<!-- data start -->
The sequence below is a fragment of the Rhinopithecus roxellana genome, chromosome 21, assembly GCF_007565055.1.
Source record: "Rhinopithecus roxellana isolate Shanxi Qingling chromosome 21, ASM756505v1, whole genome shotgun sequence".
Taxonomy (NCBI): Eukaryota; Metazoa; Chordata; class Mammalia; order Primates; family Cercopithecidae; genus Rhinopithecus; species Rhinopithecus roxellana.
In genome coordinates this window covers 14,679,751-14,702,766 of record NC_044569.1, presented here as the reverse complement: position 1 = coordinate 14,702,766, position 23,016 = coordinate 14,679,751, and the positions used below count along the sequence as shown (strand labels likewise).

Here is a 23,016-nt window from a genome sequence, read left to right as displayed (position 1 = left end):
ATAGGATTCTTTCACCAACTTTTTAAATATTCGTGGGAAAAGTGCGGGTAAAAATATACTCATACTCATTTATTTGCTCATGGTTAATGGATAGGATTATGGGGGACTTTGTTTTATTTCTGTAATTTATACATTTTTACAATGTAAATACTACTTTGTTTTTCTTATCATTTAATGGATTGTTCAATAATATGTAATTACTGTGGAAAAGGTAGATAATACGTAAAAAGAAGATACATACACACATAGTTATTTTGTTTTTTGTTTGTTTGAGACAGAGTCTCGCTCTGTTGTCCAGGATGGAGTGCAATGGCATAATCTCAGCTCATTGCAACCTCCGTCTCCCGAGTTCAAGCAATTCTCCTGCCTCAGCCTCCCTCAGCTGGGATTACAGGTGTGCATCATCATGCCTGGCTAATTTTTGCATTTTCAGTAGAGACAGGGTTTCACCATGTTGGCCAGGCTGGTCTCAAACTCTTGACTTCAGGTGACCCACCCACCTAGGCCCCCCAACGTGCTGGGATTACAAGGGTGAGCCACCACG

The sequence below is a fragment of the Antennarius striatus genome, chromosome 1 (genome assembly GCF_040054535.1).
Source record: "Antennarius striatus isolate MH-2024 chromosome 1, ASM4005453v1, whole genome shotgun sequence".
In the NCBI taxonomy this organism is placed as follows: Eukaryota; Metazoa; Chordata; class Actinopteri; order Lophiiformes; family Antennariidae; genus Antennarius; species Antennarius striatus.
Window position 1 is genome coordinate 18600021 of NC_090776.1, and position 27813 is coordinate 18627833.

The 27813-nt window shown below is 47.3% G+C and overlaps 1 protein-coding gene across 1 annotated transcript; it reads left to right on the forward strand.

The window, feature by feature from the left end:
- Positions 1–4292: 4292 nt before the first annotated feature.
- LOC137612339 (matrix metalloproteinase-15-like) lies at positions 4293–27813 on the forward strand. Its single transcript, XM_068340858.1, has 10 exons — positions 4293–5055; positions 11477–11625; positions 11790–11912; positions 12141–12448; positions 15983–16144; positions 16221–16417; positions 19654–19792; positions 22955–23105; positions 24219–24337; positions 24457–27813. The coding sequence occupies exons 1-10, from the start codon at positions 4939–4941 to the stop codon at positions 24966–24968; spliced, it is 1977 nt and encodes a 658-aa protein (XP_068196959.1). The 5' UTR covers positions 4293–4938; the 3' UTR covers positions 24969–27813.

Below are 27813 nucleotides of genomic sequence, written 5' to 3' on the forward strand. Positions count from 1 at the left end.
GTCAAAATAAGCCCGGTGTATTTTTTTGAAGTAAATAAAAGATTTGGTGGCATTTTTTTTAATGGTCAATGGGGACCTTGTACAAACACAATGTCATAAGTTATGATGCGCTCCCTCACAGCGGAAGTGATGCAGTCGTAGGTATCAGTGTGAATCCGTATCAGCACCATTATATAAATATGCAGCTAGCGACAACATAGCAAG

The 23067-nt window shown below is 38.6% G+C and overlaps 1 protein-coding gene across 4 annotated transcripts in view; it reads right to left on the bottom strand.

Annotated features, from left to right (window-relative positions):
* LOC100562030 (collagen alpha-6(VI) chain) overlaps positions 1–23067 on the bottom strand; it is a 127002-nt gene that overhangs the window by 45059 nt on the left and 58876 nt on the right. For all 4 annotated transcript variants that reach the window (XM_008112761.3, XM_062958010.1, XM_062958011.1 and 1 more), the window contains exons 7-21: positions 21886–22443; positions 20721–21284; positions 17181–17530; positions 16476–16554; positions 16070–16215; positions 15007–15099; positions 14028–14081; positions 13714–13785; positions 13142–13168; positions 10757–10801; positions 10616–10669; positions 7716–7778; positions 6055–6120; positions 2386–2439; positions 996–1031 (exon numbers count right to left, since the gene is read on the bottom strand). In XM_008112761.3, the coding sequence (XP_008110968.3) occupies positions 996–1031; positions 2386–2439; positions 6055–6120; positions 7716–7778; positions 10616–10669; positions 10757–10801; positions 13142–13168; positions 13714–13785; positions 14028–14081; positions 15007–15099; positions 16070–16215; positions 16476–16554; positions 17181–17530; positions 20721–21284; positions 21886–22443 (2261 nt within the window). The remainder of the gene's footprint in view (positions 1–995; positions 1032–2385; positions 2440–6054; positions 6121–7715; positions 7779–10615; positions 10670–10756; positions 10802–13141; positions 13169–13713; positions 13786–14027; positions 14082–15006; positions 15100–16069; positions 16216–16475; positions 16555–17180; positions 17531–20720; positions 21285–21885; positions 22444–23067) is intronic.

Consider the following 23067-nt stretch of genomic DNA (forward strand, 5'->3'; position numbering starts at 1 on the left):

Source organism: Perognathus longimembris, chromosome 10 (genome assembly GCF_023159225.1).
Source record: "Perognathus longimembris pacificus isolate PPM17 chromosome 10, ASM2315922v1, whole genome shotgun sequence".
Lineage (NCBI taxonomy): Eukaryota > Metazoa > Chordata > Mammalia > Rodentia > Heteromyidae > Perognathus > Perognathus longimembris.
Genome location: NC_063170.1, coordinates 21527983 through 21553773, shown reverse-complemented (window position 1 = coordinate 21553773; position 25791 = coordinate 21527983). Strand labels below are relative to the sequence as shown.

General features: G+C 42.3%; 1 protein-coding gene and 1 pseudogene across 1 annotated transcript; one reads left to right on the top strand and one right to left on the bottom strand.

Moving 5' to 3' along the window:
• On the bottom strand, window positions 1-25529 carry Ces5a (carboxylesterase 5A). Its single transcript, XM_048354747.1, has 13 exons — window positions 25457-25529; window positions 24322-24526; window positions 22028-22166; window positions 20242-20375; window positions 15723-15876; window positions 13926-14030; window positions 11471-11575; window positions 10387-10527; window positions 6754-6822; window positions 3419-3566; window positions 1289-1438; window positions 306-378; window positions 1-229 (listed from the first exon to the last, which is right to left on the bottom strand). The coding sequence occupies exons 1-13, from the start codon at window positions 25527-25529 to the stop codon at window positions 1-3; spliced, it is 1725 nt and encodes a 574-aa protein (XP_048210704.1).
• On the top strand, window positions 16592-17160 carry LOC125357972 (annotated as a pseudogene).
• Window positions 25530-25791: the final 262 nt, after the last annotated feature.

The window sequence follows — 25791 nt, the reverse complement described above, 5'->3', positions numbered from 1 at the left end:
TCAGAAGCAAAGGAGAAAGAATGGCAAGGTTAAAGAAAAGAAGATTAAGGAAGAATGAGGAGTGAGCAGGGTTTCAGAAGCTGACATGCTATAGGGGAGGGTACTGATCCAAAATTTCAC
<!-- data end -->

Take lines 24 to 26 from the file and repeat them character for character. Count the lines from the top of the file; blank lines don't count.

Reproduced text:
Genome location: NC_063170.1, coordinates 21527983 through 21553773, shown reverse-complemented (window position 1 = coordinate 21553773; position 25791 = coordinate 21527983). Strand labels below are relative to the sequence as shown.

General features: G+C 42.3%; 1 protein-coding gene and 1 pseudogene across 1 annotated transcript; one reads left to right on the top strand and one right to left on the bottom strand.

Moving 5' to 3' along the window: